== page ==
Abstract: Bcl-xL and Mcl-1 are anti-apoptotic proteins that are tightly regulated by pro-apoptotic proteins, which include Bak and Bim. The protein–protein interaction is mediated by an amphipathic -helix referred to as the BH3 “death” domain, which is located on the pro-apoptotic proteins and is engaged by a hydrophobic crevice on the anti-apototic proteins. We have designed synthetic mimetics of the hydrophobic face of the Bak-BH3 -helix and identified potent inhibitors of Bcl-xL and Mcl-1 in vitro (for example, JY-1-106: Kd = 196 nM (Bcl-xL), 10 M (Mcl-1)). Furthermore, our compounds disrupt the Bak–Mcl-1 interaction in cells, and, through freeing up of the pro-apoptotic proteins, induce intrinsic apoptosis of Bcl-xL and Mcl-1 overexpressing cancer cell lines. Preliminary animal studies indicate our lead compound JY-1-106 exhibits good anti-tumor activity. Mcl-1 has recently emerged as a “hot” anti-cancer target since its overexpression results in resistance to conventional chemotherapeutic drugs. Current work involves developing more potent and more selective Mcl-1 inhibitors through mimicry of both the polar and hydrophobic faces of the BH3 -helix, which will represent the first-ever functional, synthetic, amphipathic -helix mimetics.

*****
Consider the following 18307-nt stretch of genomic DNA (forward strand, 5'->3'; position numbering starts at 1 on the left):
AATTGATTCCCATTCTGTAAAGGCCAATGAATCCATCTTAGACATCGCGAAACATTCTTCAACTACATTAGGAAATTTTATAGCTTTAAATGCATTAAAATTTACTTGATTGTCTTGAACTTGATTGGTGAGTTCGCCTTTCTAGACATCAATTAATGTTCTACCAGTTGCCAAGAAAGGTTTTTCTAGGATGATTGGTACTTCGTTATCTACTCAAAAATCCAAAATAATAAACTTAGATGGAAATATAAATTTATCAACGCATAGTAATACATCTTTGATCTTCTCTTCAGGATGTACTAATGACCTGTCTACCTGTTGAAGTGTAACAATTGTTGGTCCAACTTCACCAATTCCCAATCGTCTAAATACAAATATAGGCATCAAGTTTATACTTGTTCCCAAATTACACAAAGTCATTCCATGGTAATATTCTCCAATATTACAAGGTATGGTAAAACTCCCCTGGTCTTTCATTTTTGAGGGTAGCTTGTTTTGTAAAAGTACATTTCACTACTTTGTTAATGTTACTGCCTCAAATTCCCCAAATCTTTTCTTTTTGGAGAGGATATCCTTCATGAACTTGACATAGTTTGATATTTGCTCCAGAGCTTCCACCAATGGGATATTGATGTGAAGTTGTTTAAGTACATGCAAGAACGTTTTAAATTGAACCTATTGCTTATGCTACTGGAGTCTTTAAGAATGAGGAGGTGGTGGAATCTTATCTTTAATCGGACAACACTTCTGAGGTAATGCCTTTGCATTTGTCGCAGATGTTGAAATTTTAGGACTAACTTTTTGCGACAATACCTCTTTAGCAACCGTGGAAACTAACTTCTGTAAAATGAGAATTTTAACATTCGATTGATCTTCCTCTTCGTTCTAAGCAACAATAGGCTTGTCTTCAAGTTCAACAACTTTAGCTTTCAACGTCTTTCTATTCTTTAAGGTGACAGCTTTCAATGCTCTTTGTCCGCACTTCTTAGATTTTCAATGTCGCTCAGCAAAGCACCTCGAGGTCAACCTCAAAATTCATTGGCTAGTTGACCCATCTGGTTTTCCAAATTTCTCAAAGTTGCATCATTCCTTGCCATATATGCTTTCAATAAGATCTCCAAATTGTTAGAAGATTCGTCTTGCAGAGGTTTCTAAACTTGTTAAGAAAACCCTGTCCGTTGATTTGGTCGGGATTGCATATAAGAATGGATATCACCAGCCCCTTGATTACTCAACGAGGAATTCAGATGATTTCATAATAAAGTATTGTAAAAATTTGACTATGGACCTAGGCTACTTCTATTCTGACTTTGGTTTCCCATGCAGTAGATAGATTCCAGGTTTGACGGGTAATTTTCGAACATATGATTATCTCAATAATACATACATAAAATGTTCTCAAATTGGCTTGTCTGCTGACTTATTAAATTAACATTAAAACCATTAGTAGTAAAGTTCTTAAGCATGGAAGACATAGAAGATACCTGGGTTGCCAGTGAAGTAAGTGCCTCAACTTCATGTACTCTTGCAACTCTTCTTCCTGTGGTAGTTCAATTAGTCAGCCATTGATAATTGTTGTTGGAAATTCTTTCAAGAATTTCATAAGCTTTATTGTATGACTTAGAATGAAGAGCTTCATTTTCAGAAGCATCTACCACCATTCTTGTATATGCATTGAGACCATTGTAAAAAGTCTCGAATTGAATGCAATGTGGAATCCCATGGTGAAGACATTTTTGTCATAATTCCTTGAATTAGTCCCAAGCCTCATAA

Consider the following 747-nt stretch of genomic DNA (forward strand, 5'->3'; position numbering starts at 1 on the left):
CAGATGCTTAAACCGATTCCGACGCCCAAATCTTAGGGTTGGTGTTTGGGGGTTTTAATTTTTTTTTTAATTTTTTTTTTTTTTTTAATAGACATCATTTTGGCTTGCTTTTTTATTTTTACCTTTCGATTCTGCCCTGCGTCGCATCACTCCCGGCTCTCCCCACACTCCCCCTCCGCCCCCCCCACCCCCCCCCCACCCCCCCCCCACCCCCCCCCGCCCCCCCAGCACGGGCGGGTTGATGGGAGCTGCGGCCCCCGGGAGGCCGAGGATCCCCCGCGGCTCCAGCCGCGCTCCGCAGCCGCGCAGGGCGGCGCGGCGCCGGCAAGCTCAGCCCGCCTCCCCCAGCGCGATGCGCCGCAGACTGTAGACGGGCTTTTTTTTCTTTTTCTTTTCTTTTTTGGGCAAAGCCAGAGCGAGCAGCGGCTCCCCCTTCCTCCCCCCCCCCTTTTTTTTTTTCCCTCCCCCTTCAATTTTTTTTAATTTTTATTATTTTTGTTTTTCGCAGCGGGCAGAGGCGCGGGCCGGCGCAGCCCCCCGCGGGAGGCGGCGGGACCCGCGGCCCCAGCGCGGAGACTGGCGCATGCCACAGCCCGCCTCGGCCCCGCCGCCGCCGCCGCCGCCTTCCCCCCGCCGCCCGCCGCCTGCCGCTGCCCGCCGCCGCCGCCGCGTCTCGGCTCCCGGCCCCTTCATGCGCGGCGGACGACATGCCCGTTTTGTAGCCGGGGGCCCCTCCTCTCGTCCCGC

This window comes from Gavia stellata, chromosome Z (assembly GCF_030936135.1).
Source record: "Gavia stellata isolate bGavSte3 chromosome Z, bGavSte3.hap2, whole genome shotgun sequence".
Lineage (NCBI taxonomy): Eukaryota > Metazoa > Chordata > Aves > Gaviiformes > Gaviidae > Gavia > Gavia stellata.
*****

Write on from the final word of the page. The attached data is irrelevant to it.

March 25, 2013

 Jeremy J. Kirchman, Ph.D.

Curator of Birds, New York State Museum

 Title: Specimen-based Ornithology at the New York State Museum